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Institutional investors warming to private equity co-investments

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GLOBAL - Limited partners (LPs) such as pension funds and sovereign wealth funds are looking to increase allocations to private equity by co-investing with fund managers, according to a survey by Preqin.

The survey found that institutional investors were seeking new ways to extract value from their private equity portfolios, and that a growing number was setting aside capital for co-investments in the asset class.

Investors have also sought ways of increasing their control over investments, strengthening their relationship with general partners (GPs) and securing lower fees, Preqin said.

According to the survey, more than two-thirds of investors have seen higher returns from co-investments than private equity fund investments, while 13% of respondents said returns were significantly better.

One undisclosed Swiss investor said investors had become "disillusioned" with fund investments, as fund sizes were "getting smaller".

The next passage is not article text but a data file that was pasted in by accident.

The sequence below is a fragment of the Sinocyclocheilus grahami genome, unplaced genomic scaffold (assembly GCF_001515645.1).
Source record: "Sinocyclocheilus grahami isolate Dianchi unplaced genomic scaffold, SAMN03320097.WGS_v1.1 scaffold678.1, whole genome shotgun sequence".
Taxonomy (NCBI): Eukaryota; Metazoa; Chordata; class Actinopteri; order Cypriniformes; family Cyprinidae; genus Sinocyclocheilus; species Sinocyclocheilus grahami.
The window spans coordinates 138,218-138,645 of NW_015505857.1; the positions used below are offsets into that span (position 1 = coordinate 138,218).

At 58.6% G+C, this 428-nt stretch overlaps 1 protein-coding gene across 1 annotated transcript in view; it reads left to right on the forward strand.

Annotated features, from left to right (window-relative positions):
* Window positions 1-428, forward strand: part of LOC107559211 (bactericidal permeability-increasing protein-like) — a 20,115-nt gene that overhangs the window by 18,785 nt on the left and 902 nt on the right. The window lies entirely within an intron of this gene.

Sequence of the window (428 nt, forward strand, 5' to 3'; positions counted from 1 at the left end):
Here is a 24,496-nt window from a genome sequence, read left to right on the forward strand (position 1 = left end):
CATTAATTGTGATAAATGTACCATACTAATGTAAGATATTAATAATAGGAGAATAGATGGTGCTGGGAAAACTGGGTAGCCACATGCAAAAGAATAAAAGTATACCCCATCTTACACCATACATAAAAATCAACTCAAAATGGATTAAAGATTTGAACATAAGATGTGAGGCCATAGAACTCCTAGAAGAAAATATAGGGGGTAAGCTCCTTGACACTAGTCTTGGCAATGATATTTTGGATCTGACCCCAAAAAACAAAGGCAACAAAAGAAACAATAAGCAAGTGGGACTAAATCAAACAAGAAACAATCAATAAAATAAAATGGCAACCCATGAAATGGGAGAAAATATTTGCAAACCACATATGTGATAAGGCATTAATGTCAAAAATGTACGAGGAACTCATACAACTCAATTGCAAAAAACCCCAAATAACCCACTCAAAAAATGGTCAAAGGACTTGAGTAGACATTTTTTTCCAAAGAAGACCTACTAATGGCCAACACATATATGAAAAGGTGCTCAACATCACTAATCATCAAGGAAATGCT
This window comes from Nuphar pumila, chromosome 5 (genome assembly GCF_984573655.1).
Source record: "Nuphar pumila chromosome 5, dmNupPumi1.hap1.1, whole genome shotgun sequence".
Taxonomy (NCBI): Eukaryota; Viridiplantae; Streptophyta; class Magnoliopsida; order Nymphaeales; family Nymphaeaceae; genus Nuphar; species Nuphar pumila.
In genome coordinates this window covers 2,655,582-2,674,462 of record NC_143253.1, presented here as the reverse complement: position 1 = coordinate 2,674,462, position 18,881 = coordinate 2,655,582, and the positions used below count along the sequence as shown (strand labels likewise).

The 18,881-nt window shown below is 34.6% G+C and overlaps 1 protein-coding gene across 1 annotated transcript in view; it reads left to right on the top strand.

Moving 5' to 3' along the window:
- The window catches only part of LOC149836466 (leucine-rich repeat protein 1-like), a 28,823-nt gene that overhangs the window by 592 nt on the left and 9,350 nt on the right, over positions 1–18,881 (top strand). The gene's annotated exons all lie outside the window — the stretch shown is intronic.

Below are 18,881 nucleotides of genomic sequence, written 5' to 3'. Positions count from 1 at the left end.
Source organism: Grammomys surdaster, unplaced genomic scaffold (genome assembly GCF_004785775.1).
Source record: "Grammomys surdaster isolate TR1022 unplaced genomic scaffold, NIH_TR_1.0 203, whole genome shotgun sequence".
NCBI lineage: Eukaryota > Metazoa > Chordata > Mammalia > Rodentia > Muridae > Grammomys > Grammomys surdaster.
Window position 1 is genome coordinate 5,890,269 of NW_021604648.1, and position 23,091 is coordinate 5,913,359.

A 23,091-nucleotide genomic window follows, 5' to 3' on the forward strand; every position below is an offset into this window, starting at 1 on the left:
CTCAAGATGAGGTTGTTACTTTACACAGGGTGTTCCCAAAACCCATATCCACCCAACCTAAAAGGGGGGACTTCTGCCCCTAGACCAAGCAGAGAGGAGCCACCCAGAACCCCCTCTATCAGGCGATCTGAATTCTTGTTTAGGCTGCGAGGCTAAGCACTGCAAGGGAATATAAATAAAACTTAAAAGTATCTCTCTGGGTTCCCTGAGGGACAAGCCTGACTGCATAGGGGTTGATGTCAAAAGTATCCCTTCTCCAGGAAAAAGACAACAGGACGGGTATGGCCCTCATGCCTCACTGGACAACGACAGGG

Preqin's survey also showed, however, that institutional investors tended to have a number of conditions that must be met before making co-investments.

While 23% of respondents said they expected board representation alongside a fund in a portfolio company, 16% demanded special fees, while several called for management fees to be waived altogether.

The survey found that 9% of LPs were seeking to decrease allocations to private equity co-investments, with respondents citing new European regulations potentially increasing capital requirements for banks, insurance companies and pension funds.

The survey also highlighted the lack of capital and the lack of human resources as other common stumbling blocks for private equity co-investments.

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